An arch announcing a Tibetan settlement on the right surprised us. We hadn’t expected to find a monastery hidden somewhere in the remote forests of Karnataka. But thinking about it, it made sense. Buddhist cultures have flourished in the far off locations of Ladakh and Zanskar. By that logic, this middle of nowhere location in Karnataka then sounded perfect! We were starting to feel hungry already and not a dhaba was in sight. We skipped exploring this settlement for now. We crossed a slightly bigger town of Yellapur and then took the diversion towards Karwar, on the Hubli-Karwar highway.
Hitting the coast and the Arabian Sea at Karwar
It was now time for another complete change of landscape on this Bangalore to Goa road trip. We were crossing over the western ghats to the west coast. The forests of the Arbail ghat, at an altitude higher than the ones we just crossed, were still lush green. The air was cooler. The smooth well-laid roads returned, albeit they were now the typical winding roads you find in the western ghats. It was a pleasure being able to glide over the curves one after the other, through an evergreen thicket. We could imagine this to be a waterfall lined highway in the monsoon and made mental notes to make another road trip here when the rains arrived.
Palm trees announced that the ghat had almost ended. One last turn and we were directly on the coastal road. The Arabian sea presented itself in all its flourish. It was dotted with colourful fishermen boats bobbing with the waves near the coast lined with coconut trees, gently swaying in the afternoon breeze.
We had reached past 3 PM which meant most places had closed for lunch. It took time and effort but we were lucky to find a restaurant that served meals through the day. Coast means seafood and luckily fish was their speciality.
We ordered pomfret curry and fried surmai (kingfish). The owner was around. The lunch crowd had receded so he was relaxed to chat with us. The restaurant had been in his family for 3 generations.
His grandfather had started it after renovating what had then been a closed down courtroom. The building was over 100 years old and he showed us how they had kept the original beam structure the same. The rickety wooden stairs we had to climb to get to the loo, seemed to be the original one!
The most beautiful entry into South Goa at Palolem
It was a challenge staying awake after this hearty meal. But we knew we wouldn’t be driving for long as we could see the sun nearing the horizon.
We knew our Bangalore to Goa road trip was coming to an end when we entered the serene Goan hamlets. The entry into Goa through Karwar is probably the prettiest road in Goa. Coastal villages didn’t get purer than this. Coconut trees, water streams, tiled roofs, and bakeries – all in the middle of thick vegetation. This – is what comes to mind when one thinks of a beautiful life – abundant green nature.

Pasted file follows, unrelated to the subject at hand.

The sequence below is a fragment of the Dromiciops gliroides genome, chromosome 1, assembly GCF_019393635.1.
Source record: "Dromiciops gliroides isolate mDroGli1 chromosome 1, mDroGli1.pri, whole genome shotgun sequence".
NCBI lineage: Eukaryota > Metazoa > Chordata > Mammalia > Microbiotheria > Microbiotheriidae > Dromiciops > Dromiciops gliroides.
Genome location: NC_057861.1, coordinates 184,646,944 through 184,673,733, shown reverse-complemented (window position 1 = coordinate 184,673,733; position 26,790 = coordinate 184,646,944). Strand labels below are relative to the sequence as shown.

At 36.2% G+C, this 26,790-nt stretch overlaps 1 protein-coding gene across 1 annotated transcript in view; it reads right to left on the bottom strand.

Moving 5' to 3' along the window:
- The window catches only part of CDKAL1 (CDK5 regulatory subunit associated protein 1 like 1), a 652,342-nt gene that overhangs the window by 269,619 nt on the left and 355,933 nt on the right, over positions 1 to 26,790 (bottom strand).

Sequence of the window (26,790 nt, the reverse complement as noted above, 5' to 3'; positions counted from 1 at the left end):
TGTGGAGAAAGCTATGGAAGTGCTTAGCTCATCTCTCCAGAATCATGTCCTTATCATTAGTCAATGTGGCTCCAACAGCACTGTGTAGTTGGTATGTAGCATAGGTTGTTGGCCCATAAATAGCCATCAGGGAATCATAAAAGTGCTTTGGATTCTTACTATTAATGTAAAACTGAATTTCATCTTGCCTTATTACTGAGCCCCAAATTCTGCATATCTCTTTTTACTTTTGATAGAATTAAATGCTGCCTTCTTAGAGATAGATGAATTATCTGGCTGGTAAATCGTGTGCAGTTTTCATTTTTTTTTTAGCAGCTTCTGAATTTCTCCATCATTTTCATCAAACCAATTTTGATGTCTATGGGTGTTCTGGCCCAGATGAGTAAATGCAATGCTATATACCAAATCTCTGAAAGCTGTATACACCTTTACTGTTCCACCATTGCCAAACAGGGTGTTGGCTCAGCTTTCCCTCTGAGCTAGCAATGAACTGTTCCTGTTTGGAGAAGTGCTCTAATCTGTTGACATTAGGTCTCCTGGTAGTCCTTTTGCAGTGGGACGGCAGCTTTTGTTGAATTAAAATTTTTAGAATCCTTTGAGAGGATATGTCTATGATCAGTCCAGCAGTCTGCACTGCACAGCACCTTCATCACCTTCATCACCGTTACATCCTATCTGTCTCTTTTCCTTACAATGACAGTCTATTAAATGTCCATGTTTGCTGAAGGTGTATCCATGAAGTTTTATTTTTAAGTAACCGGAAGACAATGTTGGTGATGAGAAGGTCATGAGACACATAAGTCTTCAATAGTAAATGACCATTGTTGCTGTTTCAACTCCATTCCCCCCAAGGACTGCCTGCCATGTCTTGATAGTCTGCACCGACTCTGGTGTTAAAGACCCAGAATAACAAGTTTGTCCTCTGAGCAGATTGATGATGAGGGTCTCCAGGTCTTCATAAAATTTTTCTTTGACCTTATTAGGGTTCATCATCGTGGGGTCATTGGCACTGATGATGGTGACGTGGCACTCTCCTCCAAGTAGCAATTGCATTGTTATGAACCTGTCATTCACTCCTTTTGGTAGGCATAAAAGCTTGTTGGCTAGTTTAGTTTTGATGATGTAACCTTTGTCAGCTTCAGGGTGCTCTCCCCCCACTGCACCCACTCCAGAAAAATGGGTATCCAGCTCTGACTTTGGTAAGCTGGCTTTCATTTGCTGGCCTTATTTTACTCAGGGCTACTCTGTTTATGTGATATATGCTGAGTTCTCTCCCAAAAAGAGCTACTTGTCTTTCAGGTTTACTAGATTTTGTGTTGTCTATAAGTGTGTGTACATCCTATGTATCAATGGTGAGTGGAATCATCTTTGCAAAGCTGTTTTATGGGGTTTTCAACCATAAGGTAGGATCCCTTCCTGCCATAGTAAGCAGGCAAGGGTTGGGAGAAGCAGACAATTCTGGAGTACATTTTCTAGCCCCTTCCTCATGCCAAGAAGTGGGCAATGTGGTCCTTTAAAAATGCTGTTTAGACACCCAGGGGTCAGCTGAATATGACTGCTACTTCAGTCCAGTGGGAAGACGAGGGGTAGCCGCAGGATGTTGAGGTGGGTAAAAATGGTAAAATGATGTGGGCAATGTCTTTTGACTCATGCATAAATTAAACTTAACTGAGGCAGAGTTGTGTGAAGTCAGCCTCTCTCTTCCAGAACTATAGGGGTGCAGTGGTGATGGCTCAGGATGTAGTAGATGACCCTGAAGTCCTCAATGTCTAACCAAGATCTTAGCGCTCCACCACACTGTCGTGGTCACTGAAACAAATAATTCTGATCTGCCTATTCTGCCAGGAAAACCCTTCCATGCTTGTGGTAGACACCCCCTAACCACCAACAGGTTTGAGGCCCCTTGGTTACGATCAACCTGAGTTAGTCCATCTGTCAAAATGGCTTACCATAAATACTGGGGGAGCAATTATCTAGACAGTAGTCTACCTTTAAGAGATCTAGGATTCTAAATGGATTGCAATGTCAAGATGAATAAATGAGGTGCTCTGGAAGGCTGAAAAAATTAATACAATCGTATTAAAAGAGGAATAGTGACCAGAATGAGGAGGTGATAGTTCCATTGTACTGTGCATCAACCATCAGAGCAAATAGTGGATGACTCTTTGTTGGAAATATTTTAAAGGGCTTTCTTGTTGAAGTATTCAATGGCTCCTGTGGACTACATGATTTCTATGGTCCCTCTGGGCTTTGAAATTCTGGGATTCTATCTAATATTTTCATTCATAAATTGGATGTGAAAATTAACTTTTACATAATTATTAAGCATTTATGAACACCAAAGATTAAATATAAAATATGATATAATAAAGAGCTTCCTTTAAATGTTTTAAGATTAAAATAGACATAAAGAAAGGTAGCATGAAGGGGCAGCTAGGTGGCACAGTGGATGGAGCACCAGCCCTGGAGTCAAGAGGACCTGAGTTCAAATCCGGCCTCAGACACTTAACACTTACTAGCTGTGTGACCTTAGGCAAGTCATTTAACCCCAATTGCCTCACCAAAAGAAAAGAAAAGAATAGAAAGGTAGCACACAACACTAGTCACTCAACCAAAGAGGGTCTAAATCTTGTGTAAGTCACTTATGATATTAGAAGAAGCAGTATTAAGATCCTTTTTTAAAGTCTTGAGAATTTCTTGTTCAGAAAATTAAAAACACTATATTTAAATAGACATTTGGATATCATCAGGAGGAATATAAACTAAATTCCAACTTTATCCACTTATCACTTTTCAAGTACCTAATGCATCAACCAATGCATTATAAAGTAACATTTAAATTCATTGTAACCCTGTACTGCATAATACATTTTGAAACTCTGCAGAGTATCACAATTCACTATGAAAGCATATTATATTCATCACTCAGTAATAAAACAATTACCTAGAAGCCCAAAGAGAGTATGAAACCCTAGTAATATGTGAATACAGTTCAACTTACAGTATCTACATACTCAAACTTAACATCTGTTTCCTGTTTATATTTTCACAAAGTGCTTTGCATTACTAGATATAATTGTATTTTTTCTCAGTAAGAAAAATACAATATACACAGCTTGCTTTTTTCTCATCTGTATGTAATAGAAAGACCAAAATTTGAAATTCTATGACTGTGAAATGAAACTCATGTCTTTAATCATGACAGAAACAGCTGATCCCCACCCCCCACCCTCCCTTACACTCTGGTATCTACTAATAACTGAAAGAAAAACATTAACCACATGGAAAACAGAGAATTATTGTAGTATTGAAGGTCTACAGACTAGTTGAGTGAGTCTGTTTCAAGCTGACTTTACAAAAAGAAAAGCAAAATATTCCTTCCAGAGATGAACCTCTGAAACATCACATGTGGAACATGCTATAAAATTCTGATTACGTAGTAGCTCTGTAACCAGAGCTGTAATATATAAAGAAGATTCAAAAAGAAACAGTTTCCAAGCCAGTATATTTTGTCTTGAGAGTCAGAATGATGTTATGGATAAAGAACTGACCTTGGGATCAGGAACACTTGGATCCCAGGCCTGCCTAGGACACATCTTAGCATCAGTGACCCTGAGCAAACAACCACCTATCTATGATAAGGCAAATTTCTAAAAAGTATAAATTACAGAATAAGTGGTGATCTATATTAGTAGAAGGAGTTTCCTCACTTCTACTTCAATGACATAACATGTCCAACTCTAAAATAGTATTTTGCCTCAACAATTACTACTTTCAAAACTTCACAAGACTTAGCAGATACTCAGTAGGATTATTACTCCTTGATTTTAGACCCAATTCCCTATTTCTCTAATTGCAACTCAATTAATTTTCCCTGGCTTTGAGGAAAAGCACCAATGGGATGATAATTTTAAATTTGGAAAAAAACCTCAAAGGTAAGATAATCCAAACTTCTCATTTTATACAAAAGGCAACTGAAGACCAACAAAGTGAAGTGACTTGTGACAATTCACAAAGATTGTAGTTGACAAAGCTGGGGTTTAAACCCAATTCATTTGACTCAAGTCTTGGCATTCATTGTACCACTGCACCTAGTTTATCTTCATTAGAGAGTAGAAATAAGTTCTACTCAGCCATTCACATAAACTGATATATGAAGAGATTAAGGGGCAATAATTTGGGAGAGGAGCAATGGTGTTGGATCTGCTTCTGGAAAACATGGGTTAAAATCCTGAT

We kept driving through this paradise until we got to Palolem. The sun was almost ready to set. We chose a hotel by the beach. Our cottage was in the middle of a lovely little garden and just next to it was the pathway to the beach. Part one of our road trip, from Bangalore to Goa was now done. We had to repeat the same in reverse the next day, but for now, we would soak n the cool beach vibes of Palolem.
Palolem Beach, our night halt for the Bangalore to Goa road trip
Quickly freshening up, we headed to the beach. There were hardly any people around. For a long while, the white sand getting pulled in by the foam of the waves and disappearing in the sea kept us arrested. We kept staring towards infinity till we couldn’t see anymore.
The beachside shacks were now becoming active, but thankfully not loud. The guy who ran the shack got us chairs facing the sea. He lit a small candle and put it into a dug up sand hole. A mild golden romantic glow surrounded us. He asked us for our drink and food preferences. We chose the sea bass in lemon butter marinade and tandoor roasted red snapper and a couple of drinks.
The drive had been a long one and we had the same one laid before us again tomorrow. But we couldn’t have asked for a more relaxing end to this day. We had experienced such a variety of landscapes and driven through some remote tribal regions. And now, we were by the sea with the sound of the waves giving a perfect background score to a delicious meal. Tomorrow’s drive would come tomorrow. Right now was the time to live the present moment.
Resuming the road trip back from Goa to Bangalore, early morning